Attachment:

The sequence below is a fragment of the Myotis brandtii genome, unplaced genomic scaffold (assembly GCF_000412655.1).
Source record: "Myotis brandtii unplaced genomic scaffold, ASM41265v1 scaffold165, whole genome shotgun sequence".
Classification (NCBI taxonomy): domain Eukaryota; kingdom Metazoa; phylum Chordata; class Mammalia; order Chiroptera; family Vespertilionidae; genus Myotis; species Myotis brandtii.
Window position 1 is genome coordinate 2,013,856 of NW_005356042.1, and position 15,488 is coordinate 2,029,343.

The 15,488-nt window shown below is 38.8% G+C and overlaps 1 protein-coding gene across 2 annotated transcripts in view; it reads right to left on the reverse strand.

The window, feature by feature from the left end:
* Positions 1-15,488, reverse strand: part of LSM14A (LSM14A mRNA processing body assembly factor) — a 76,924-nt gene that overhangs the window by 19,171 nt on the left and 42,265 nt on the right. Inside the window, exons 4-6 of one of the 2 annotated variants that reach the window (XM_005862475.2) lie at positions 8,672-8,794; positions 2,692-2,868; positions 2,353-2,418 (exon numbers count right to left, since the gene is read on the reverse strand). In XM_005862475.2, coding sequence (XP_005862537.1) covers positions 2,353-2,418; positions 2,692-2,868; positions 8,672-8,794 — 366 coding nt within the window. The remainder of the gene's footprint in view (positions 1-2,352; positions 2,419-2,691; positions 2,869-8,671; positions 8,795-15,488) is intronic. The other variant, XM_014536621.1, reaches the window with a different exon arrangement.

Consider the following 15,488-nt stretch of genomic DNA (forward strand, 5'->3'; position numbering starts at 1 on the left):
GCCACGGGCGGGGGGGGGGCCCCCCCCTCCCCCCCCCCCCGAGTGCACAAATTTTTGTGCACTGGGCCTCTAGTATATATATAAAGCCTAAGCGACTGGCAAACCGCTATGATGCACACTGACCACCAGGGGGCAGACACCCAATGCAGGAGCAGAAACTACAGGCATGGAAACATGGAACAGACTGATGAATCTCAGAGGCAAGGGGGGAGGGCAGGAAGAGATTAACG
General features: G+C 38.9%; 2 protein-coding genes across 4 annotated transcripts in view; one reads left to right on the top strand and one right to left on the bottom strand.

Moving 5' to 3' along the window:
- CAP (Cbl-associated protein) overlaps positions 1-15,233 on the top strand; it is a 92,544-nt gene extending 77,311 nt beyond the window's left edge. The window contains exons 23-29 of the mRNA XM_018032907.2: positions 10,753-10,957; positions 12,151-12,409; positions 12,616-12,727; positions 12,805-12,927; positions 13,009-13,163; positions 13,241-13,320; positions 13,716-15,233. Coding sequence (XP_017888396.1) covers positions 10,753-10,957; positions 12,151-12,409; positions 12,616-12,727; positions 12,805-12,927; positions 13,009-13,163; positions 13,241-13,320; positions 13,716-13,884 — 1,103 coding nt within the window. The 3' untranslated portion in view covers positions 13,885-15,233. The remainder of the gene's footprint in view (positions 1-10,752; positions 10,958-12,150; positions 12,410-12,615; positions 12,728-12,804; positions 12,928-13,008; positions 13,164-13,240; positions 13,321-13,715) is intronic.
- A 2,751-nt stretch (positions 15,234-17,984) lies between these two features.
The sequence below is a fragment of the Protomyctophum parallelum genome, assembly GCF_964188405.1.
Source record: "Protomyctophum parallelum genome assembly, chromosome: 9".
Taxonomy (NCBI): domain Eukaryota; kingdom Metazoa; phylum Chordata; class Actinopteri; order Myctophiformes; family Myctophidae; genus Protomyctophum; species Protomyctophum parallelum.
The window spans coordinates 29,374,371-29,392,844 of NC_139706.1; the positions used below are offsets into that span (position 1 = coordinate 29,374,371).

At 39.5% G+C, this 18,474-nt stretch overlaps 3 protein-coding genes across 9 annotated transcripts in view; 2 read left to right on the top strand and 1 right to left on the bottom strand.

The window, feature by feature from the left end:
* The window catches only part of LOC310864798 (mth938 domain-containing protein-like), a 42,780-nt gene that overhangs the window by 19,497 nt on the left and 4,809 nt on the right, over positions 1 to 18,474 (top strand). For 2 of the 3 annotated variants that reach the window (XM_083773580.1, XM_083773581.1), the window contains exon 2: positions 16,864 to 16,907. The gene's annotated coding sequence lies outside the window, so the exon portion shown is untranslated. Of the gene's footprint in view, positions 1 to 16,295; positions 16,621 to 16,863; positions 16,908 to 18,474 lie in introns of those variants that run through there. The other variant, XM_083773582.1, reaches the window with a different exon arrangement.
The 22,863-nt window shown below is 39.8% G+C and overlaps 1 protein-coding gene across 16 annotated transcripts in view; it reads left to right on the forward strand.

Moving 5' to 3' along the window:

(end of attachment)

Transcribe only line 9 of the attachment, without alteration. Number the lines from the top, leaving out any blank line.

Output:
GCCACGGGCGGGGGGGGGGCCCCCCCCTCCCCCCCCCCCCGAGTGCACAAATTTTTGTGCACTGGGCCTCTAGTATATATATAAAGCCTAAGCGACTGGCAAACCGCTATGATGCACACTGACCACCAGGGGGCAGACACCCAATGCAGGAGCAGAAACTACAGGCATGGAAACATGGAACAGACTGATGAATCTCAGAGGCAAGGGGGGAGGGCAGGAAGAGATTAACG